Is it just that I have become warped by my job or has anyone else noticed that whilst very few Spanish drivers seem to obviously carry these vests, foreign plated cars have them hanging over their back seats which is very sensible, but almost always have stickers showing bulls, “I love Spain” and “Barcaloony English radio” on the rear. How I wonder do they explain to the police that they are only holiday makers and do not need to re-register their vehicle?

  • There was previously a need for a spare set of bulbs for all of the lights in the car. These are normally purchased from dealers or motor factors. Mind you no one seems to use them, especially at the rear where the amount of non- functioning brake and tail lights has reached epidemic proportions. The law on this has only recently changed, so that it is no longer compulsory because with many cars it is a workshop job to actually change the bulbs, but it still makes sense to carry them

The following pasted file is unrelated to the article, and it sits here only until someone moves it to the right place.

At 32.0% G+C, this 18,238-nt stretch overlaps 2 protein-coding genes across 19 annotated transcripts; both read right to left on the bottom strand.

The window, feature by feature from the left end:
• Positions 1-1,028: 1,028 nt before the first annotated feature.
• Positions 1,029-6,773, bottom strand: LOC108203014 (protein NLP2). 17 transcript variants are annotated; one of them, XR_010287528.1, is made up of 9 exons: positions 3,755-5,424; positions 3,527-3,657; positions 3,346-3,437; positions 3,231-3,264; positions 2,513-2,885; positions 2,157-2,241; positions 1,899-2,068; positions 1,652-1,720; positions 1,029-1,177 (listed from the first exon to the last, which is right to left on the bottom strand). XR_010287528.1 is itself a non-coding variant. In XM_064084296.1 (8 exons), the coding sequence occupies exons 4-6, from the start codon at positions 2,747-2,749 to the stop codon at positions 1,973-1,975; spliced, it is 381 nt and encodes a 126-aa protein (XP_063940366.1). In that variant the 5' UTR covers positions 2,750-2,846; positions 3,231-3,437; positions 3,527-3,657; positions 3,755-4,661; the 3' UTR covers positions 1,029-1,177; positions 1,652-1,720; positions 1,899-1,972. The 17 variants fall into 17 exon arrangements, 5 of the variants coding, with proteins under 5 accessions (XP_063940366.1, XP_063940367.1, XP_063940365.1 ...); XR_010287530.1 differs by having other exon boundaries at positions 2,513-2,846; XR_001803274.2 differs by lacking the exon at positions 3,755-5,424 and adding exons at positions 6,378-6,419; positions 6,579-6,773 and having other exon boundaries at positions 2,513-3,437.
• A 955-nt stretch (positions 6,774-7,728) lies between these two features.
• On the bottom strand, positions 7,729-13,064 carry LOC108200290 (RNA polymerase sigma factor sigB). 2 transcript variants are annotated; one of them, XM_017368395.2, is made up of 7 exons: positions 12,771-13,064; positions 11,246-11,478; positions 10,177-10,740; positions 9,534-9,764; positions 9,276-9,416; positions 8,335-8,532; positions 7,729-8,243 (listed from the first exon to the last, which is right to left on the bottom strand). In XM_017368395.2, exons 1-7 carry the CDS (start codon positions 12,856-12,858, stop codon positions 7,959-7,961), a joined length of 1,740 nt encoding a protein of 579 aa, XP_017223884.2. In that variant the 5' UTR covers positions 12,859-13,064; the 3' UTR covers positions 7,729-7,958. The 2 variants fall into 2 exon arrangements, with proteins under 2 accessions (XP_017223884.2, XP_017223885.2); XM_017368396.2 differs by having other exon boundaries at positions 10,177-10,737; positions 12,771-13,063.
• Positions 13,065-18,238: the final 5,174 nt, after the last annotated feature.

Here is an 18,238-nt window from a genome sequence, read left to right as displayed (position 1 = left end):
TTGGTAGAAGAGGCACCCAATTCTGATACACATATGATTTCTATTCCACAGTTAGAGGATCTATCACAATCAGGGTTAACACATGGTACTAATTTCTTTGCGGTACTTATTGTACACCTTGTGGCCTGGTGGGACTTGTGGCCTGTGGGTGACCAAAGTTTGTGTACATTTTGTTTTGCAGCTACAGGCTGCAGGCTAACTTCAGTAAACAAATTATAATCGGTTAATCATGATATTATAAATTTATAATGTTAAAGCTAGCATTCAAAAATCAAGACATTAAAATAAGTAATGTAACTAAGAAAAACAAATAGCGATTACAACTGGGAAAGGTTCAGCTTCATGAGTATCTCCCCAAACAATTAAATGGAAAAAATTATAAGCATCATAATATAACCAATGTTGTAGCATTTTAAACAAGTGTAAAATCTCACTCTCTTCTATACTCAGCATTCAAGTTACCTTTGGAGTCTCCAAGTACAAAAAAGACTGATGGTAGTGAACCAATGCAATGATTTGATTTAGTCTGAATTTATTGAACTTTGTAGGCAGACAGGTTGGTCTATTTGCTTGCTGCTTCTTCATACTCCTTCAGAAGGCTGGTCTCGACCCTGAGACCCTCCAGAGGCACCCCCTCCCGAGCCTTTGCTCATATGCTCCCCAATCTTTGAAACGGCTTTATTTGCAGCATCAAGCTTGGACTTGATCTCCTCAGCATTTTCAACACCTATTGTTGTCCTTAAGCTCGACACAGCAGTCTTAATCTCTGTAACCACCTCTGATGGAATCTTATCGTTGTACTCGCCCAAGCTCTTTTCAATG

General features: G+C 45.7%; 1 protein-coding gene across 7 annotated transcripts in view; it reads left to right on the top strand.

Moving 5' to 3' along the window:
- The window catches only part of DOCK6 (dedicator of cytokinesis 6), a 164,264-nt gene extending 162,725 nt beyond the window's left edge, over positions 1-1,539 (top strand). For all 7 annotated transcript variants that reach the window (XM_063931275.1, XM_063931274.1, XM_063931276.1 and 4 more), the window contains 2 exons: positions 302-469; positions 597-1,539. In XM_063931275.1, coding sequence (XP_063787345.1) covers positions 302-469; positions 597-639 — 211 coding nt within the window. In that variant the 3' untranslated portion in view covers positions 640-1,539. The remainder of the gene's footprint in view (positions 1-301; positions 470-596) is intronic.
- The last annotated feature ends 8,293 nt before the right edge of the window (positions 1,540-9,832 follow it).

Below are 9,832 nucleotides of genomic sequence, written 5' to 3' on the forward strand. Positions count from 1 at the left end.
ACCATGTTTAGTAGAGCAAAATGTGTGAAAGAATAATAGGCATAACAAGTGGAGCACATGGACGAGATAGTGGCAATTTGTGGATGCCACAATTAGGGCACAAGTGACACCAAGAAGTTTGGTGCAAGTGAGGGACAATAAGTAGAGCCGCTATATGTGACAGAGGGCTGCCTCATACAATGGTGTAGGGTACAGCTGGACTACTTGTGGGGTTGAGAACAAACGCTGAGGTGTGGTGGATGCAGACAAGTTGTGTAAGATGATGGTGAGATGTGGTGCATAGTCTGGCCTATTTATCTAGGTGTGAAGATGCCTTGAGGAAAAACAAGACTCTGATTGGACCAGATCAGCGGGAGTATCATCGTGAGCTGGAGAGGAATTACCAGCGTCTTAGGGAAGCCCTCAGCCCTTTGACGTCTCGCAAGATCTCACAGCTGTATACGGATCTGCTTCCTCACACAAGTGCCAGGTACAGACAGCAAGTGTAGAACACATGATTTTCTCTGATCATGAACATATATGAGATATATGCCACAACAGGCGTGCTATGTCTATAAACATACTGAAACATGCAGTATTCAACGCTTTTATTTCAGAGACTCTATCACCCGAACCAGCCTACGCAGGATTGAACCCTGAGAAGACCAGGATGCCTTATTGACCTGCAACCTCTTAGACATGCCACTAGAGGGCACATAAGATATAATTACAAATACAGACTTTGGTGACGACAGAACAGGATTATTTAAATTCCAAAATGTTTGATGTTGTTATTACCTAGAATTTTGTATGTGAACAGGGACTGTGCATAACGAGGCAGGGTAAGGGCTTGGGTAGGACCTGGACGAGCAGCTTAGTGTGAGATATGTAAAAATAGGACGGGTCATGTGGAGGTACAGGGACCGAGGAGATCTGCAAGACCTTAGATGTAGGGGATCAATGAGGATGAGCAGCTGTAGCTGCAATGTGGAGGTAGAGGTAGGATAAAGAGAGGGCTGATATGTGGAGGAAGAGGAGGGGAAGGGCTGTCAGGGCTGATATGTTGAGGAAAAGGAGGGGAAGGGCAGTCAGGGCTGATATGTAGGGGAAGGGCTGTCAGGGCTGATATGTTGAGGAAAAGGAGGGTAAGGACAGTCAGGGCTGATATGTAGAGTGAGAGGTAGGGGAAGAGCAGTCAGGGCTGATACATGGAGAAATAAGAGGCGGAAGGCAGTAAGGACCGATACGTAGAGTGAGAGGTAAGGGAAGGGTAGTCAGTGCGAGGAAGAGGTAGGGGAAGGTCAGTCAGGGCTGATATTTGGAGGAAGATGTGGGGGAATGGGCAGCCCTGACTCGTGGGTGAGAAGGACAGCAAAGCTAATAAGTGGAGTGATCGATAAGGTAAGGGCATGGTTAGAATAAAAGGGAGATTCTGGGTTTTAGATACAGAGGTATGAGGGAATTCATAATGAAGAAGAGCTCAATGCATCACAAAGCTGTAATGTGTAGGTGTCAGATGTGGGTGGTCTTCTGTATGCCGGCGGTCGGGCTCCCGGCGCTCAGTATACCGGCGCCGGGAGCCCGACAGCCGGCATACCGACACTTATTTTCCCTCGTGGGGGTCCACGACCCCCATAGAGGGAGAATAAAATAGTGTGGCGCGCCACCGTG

• If you wear glasses, then you must carry a spare pair in the car. I am also advised that if you have had correctional surgery (normally laser treatment) on your eyes, this must be noted on your driving licence!
  • Whilst not obligatory, it is recommended that you have both a fire extinguisher and first aid kit in the car. A personal recommendation is a bottle of water also. I was once a passenger in a car that broke down on the AP-7 near Benidorm during August and the 2-hour wait for the grua was made much worse by not having any drinking water

Whilst a first aid kit is not compulsory, it is against the law in Spain not to render assistance to someone who has had a personal injury

What are the general restrictions?

  • Pets must be kept in a caged area at the back of the car. They cannot be loose as they may get excited and bark in the driver’s ear or jump on his lap which could put him off a bit, nor be merely strapped in
  • You cannot eat or drink whilst driving and I don’t just mean alcohol, yeah I know, you may spill it, but not even water can be taken whilst driving